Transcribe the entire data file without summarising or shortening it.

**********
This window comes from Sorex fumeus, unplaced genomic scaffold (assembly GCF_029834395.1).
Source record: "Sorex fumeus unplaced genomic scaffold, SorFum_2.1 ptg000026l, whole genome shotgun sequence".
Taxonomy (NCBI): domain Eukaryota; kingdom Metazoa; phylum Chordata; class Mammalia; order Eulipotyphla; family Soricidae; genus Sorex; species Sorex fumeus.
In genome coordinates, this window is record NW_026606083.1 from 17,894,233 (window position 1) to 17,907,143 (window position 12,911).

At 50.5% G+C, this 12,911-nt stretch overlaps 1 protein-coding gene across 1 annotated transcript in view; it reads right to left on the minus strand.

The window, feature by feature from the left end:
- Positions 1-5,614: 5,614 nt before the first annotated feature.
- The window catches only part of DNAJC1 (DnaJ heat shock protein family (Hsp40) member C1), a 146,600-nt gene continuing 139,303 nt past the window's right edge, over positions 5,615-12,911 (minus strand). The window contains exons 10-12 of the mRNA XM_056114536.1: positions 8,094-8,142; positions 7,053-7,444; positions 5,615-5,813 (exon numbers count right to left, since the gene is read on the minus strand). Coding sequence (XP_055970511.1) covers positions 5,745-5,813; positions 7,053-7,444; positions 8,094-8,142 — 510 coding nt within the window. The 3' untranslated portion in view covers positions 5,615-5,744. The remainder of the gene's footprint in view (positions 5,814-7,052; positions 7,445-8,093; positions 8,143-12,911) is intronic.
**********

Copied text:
This window comes from Sorex fumeus, unplaced genomic scaffold (assembly GCF_029834395.1).
Source record: "Sorex fumeus unplaced genomic scaffold, SorFum_2.1 ptg000026l, whole genome shotgun sequence".
Taxonomy (NCBI): domain Eukaryota; kingdom Metazoa; phylum Chordata; class Mammalia; order Eulipotyphla; family Soricidae; genus Sorex; species Sorex fumeus.
In genome coordinates, this window is record NW_026606083.1 from 17,894,233 (window position 1) to 17,907,143 (window position 12,911).

At 50.5% G+C, this 12,911-nt stretch overlaps 1 protein-coding gene across 1 annotated transcript in view; it reads right to left on the minus strand.

The window, feature by feature from the left end:
- Positions 1-5,614: 5,614 nt before the first annotated feature.
- The window catches only part of DNAJC1 (DnaJ heat shock protein family (Hsp40) member C1), a 146,600-nt gene continuing 139,303 nt past the window's right edge, over positions 5,615-12,911 (minus strand). The window contains exons 10-12 of the mRNA XM_056114536.1: positions 8,094-8,142; positions 7,053-7,444; positions 5,615-5,813 (exon numbers count right to left, since the gene is read on the minus strand). Coding sequence (XP_055970511.1) covers positions 5,745-5,813; positions 7,053-7,444; positions 8,094-8,142 — 510 coding nt within the window. The 3' untranslated portion in view covers positions 5,615-5,744. The remainder of the gene's footprint in view (positions 5,814-7,052; positions 7,445-8,093; positions 8,143-12,911) is intronic.